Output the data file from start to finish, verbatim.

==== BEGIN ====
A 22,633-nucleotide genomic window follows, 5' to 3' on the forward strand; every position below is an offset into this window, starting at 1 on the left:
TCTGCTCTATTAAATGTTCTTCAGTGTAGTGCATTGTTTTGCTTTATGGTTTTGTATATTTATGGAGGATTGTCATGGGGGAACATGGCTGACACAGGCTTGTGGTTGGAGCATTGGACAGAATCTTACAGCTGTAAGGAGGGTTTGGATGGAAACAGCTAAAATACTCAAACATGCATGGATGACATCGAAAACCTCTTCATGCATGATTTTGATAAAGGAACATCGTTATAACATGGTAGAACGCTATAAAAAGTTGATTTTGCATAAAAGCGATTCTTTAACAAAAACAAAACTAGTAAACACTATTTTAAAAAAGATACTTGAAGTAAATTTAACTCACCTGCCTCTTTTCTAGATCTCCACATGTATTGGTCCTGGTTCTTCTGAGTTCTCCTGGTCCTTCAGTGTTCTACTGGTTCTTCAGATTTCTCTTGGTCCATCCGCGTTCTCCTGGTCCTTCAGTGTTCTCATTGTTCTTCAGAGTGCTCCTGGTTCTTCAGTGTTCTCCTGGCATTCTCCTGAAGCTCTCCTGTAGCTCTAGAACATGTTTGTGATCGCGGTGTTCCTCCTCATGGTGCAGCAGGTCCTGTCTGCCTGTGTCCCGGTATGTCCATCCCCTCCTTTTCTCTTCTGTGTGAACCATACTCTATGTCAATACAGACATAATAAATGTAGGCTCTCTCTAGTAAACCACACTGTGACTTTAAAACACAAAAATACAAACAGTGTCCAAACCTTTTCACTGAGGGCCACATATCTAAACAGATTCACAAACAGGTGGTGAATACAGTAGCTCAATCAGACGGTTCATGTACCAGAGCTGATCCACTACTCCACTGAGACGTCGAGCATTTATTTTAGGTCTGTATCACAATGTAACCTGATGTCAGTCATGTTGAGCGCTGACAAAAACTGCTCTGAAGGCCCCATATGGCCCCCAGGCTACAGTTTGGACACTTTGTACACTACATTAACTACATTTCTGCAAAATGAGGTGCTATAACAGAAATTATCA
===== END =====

A 22,633-nucleotide genomic window follows, 5' to 3' on the forward strand; every position below is an offset into this window, starting at 1 on the left:
TCTGCTCTATTAAATGTTCTTCAGTGTAGTGCATTGTTTTGCTTTATGGTTTTGTATATTTATGGAGGATTGTCATGGGGGAACATGGCTGACACAGGCTTGTGGTTGGAGCATTGGACAGAATCTTACAGCTGTAAGGAGGGTTTGGATGGAAACAGCTAAAATACTCAAACATGCATGGATGACATCGAAAACCTCTTCATGCATGATTTTGATAAAGGAACATCGTTATAACATGGTAGAACGCTATAAAAAGTTGATTTTGCATAAAAGCGATTCTTTAACAAAAACAAAACTAGTAAACACTATTTTAAAAAAGATACTTGAAGTAAATTTAACTCACCTGCCTCTTTTCTAGATCTCCACATGTATTGGTCCTGGTTCTTCTGAGTTCTCCTGGTCCTTCAGTGTTCTACTGGTTCTTCAGATTTCTCTTGGTCCATCCGCGTTCTCCTGGTCCTTCAGTGTTCTCATTGTTCTTCAGAGTGCTCCTGGTTCTTCAGTGTTCTCCTGGCATTCTCCTGAAGCTCTCCTGTAGCTCTAGAACATGTTTGTGATCGCGGTGTTCCTCCTCATGGTGCAGCAGGTCCTGTCTGCCTGTGTCCCGGTATGTCCATCCCCTCCTTTTCTCTTCTGTGTGAACCATACTCTATGTCAATACAGACATAATAAATGTAGGCTCTCTCTAGTAAACCACACTGTGACTTTAAAACACAAAAATACAAACAGTGTCCAAACCTTTTCACTGAGGGCCACATATCTAAACAGATTCACAAACAGGTGGTGAATACAGTAGCTCAATCAGACGGTTCATGTACCAGAGCTGATCCACTACTCCACTGAGACGTCGAGCATTTATTTTAGGTCTGTATCACAATGTAACCTGATGTCAGTCATGTTGAGCGCTGACAAAAACTGCTCTGAAGGCCCCATATGGCCCCCAGGCTACAGTTTGGACACTTTGTACACTACATTAACTACATTTCTGCAAAATGAGGTGCTATAACAGAAATTATCA